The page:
Visitors admire “The Kiss” by Gustav Klimt at the Upper Belvedere in Vienna, Austria. Credit: Omar Marques/Anadolu Agency/Getty Imagesges

Artist: Gustav Klimt
Estimated date: 1907 to 1908
Where to see the item: Upper Belvedere museum (Vienna, Austria)

With No. 6, we move via a study in hate to a study in love with Gustav Klimt’s beloved “The Kiss.”

via Klimt’s “Golden Period,” Byzantine artistic influences can be seen from the highly decorative robes worn by the passionate, life-sized couple.
The Upper Belvedere says of which with “The Kiss,” Klimt makes a “general allegorical statement about love being at the heart of human existence.” Given its magnetic appeal, the item seems people agree.

Did you know? While “The Kiss” isn’t for sale, different works by Klimt are bought as well as sold for huge sums. Oprah Winfrey offloaded the 1907 artwork “Portrait of Adele Bloch-Bauer II” for $150 million in 2016 — for a cool $60 million profit.

7. ‘Girl using a Pearl Earring’

A journalist takes a photo of Johannes Vermeer's "Girl using a Pearl Earring" at the Mauritshuis Museum from the Hague, Netherlands.

A journalist takes a photo of Johannes Vermeer’s “Girl using a Pearl Earring” at the Mauritshuis Museum from the Hague, Netherlands. Credit: Michel Porro/Getty Images

Artist: Johannes Vermeer
Estimated date: 1665
Where to see the item: Mauritshuis (The Hague, Netherlands)
of which intriguing favorite often gets compared with the “Mona Lisa.” Besides the stylistic differences, technically “Girl using a Pearl Earring” isn’t even a portrait, however a “tronie” — a Dutch word for a painting of an imaginary figure with exaggerated features.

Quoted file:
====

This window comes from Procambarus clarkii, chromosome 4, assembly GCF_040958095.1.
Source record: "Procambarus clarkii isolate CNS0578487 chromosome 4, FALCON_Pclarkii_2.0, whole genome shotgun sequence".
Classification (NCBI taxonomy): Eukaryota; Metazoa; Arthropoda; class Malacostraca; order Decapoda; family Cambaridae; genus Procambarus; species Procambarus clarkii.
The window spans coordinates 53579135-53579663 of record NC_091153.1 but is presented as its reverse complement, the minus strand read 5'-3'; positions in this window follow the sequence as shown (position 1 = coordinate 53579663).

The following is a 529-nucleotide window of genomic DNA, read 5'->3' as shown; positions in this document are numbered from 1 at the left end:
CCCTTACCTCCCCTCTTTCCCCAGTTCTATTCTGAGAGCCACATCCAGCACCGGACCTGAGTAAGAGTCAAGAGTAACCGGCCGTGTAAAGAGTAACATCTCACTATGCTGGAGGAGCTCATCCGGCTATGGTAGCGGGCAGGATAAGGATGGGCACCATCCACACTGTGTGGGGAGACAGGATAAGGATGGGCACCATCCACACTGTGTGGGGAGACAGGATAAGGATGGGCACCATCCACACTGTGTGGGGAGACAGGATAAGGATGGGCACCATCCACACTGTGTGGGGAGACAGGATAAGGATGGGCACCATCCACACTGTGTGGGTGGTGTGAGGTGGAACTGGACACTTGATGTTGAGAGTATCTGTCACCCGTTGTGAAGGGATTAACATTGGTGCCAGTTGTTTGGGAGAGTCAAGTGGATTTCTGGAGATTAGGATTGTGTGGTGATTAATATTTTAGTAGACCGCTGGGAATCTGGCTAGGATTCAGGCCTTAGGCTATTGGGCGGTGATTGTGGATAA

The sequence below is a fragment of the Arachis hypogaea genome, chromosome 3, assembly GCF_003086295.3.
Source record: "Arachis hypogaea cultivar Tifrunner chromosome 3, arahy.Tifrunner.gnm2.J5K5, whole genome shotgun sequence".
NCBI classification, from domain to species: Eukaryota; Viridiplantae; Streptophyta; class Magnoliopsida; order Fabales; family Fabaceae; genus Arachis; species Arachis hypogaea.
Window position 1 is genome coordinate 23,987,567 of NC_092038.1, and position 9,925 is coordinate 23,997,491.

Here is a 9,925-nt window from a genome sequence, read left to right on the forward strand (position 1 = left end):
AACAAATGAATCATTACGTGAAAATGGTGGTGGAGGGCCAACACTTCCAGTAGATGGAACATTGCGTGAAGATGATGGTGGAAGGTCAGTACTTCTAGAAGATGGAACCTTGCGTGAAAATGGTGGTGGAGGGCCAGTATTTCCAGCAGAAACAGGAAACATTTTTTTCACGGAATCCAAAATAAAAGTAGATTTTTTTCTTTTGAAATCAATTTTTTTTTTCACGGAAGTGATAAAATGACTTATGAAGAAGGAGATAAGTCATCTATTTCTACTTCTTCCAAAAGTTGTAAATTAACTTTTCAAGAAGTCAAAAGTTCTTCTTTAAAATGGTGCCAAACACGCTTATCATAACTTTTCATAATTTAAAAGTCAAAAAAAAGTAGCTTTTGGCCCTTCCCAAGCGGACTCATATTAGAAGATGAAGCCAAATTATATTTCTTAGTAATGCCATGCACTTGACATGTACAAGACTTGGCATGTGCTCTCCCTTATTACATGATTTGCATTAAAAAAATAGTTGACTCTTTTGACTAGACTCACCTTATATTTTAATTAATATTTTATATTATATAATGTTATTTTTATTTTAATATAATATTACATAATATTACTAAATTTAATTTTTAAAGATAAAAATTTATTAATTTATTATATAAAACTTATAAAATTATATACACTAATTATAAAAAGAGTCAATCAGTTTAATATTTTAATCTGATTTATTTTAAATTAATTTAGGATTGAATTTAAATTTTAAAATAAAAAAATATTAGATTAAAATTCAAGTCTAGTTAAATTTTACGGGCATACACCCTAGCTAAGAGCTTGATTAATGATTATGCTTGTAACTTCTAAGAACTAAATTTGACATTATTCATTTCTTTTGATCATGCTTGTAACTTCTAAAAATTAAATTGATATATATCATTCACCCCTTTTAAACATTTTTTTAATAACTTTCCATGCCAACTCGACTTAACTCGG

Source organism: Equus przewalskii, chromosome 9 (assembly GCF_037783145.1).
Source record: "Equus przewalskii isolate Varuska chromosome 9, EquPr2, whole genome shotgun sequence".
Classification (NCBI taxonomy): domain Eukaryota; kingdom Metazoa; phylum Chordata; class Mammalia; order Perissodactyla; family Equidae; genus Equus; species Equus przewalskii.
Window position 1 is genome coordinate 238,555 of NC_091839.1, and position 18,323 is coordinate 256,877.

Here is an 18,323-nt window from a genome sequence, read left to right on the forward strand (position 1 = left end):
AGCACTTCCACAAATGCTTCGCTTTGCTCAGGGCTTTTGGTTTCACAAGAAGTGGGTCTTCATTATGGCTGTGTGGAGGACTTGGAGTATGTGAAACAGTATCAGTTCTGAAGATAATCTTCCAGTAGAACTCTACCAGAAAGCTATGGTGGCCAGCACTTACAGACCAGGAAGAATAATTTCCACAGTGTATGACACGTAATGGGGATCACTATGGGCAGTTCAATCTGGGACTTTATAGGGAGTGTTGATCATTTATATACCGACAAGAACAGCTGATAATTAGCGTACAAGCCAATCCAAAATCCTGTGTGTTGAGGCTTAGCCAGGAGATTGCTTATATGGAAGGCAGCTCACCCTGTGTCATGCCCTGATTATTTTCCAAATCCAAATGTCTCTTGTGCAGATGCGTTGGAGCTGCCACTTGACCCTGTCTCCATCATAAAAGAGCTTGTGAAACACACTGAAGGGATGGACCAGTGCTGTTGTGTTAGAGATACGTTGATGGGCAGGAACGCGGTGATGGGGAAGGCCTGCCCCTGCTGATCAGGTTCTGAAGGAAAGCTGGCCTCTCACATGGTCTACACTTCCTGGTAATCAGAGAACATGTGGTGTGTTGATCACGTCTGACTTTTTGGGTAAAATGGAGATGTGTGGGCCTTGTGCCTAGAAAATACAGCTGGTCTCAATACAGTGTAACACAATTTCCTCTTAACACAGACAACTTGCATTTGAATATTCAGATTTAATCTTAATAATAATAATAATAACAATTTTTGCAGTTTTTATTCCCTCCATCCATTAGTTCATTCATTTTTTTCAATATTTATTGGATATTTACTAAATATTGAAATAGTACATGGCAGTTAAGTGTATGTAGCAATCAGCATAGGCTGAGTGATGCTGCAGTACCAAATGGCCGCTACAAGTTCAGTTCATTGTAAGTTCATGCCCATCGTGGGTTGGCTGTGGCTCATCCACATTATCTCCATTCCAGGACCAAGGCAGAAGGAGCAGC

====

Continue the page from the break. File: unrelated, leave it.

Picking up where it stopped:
The oil on canvas masterpiece will be brilliant in its simplicity. The girl — wearing a blue as well as gold turban as well as an oversized pearl earring — will be the entire focus with only a dark backdrop behind her.

Did you know? While the Mauritshuis underwent a renovation via 2012 to 2014, “Girl using a Pearl Earring” went on tour from the United States, Italy as well as Japan. the item drew huge crowds, further bolstering its status among the planet’s most famous works of art.

8. ‘The Birth of Venus’

A journalist examines "The Birth of Venus" by Italian painter Sandro Botticelli during a press preview at the Uffizi Gallery in Florence, Italy, in October 2016.

A journalist examines “The Birth of Venus” by Italian painter Sandro Botticelli during a press preview at the Uffizi Gallery in Florence, Italy, in October 2016. Credit: Alberto Pizzoli/AFP/Getty Images

Artist: Sandro Botticelli
Estimated date: 1485
Where to see the item: Le Gallerie Degli Uffizi (Florence, Italy)
The oldest painting from the top 10 as well as competing with “The Kiss” for most sensuous, “The Birth of Venus” was probably commissioned by a member of the wealthy as well as art-loving Medici family, which ruled Florence as well as nearby areas for centuries.

Marrying a renewed interest in classic Greek culture with Early Renaissance style, Botticelli creates an unforgettable figure with the Goddess of Love emerging via a huge scallop shell.

Did you know? Botticelli’s “Venus” features two significant departures via most different works of his contemporaries.